Yellowstone Limited Bourbon 7 Year
Bourbon /50.5% ABV / Kentucky, United States
- Kentucky, United States
Introducing the third & final generation of our descendant-barrel finishing experiment. In 2016 we finished our Limited Edition Bourbon in specially selected new wine barrels. These uniquely nuanced wine casks lent their special flavor and finish to that year’s celebrated bourbon, but their journey was barely begun. Later that year, the same barrels – whose richness and flavor, now increasing with experience – were lightly (No. 1) charred after 2016’s bourbon was dumped and bottled. Then, the same 28 barrels were refilled with our soon-to-be Double-Gold-winning 2017 Limited Edition. This year, for our 2018 Limited Edition, the very same barrels – now with a rich complexity of their own – were dumped and deeply (No. 3) charred. This heavy char over bourbon-wet oak produced a rich palate of burnt sugar, deep caramel and a lingering essence of Crème Brûĺee. As always, the constituent bourbon aged in these extraordinary casks is carefully hand selected and, like last year, includes our own bourbon, lovingly handmade here at Limestone Branch with our signature heirloom white corn. From our hearts to fill your glass.California Residents: Click here for Proposition 65 WARNING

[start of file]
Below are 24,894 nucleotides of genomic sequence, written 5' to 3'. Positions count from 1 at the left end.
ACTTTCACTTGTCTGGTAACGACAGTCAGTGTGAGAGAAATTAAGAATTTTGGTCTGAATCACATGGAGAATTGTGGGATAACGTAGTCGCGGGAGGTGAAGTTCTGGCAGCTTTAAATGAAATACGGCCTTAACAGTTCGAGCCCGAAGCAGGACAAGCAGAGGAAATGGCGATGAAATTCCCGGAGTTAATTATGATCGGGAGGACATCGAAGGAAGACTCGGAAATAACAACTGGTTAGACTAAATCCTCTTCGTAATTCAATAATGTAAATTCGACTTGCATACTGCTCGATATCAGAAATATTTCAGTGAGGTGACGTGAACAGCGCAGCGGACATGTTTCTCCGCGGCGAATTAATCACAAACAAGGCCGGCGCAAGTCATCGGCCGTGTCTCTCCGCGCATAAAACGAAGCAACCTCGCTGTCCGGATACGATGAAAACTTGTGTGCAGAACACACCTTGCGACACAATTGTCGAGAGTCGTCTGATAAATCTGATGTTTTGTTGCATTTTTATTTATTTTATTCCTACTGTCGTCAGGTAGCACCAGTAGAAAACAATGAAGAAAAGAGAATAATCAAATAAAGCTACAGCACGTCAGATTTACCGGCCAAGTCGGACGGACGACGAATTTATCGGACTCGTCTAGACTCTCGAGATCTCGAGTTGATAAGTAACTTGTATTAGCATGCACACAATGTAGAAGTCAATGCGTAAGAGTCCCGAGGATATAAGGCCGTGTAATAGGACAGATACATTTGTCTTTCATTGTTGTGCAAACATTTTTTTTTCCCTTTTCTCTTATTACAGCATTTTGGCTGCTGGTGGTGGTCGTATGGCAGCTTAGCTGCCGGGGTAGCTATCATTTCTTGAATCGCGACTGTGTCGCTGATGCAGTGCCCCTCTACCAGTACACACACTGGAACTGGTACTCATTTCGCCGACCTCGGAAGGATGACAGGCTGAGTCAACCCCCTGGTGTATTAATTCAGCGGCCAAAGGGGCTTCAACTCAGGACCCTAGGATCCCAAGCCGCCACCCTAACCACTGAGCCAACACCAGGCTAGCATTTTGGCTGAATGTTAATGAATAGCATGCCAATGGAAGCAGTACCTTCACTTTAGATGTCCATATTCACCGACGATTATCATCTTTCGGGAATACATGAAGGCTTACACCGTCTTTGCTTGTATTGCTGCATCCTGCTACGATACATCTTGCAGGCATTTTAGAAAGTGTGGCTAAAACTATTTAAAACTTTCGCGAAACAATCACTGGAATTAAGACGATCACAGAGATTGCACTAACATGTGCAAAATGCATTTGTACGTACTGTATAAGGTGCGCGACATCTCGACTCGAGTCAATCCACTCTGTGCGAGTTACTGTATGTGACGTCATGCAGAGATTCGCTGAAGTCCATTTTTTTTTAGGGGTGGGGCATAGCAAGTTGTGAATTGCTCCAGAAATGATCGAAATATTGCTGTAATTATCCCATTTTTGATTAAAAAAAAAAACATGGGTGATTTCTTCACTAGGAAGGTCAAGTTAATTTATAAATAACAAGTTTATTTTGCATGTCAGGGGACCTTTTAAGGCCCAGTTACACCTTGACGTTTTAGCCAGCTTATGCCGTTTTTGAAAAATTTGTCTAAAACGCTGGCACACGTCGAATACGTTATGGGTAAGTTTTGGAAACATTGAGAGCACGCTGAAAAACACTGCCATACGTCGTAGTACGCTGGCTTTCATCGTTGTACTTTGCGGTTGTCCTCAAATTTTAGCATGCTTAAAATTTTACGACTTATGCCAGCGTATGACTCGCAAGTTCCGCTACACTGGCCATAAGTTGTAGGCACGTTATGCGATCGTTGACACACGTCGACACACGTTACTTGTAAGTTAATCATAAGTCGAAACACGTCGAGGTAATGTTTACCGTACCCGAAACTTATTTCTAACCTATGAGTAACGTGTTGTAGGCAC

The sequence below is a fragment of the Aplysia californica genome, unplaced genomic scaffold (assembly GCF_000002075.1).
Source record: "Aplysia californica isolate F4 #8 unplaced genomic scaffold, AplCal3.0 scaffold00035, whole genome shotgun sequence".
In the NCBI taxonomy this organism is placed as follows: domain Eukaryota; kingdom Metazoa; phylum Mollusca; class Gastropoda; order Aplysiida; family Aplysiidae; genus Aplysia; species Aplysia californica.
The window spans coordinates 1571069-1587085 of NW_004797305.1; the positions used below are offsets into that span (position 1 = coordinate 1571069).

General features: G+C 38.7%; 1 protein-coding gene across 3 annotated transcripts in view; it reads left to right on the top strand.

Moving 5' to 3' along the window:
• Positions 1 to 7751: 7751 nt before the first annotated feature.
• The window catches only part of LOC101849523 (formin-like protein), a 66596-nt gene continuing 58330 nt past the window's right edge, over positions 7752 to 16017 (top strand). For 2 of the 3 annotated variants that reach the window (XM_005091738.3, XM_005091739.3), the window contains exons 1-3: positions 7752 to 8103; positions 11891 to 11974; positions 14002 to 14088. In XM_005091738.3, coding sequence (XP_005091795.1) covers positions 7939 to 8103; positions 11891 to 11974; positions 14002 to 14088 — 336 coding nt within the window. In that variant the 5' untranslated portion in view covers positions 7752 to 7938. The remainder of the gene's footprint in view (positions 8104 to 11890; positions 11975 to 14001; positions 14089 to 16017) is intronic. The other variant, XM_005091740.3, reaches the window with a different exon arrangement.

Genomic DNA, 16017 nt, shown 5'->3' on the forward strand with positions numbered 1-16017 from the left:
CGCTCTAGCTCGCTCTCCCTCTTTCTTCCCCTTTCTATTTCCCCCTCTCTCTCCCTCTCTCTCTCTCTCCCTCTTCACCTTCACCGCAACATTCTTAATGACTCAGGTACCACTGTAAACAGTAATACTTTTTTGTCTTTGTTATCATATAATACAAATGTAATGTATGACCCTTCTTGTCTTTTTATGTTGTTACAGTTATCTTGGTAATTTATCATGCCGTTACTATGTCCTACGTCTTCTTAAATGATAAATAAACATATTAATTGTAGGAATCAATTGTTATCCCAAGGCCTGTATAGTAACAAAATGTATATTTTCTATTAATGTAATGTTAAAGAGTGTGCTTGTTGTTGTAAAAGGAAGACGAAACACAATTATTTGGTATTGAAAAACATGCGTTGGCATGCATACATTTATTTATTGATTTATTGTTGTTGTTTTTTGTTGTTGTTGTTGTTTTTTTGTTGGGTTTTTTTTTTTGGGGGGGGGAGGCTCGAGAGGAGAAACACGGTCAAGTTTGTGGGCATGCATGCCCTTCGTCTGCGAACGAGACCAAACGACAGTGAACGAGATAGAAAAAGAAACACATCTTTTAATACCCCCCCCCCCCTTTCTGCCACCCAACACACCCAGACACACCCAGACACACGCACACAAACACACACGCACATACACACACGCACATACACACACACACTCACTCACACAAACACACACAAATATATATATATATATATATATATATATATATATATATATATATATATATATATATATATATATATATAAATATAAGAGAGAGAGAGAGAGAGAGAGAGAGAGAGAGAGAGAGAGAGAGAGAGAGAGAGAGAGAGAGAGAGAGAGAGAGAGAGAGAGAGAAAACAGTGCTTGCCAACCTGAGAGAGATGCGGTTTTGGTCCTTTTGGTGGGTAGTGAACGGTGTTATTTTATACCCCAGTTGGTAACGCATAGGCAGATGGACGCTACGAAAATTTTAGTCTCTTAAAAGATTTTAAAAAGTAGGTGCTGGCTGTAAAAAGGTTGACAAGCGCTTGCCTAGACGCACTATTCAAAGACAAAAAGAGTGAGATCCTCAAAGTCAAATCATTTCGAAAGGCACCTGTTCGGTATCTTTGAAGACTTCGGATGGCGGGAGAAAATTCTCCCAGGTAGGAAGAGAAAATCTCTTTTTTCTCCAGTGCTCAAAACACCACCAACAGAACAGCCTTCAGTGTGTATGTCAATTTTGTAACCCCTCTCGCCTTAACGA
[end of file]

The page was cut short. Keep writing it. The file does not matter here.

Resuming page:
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Because of the liquor’s aging process variation, bourbon’s colors range from light amber to dark caramel and each bottle must contain at least 40% ABV. Bourbon can only be called bourbon if it’s aged in an oak barrel; barrels must be new and are pre-charred to help the liquid extract as much flavor as possible from the wood.
While both whiskey and bourbon are made from the same base ingredients (a predominantly corn mash, yeast and water), a spirit can only be called bourbon if it’s crafted in the United States, surpasses a minimum 40% ABV and is aged in new, charred, white oak barrels. Bourbons are generally on the younger side of the whiskey family (compared to older whiskies like scotch) and thus deliver a sweeter profile.
Raise a glass to science: While rye, barley and wheat all contain the gluten protein, the actual gluten is removed during the bourbon’s distillation process, in which the gluten molecules are separated from the actual distillate used to make the final product.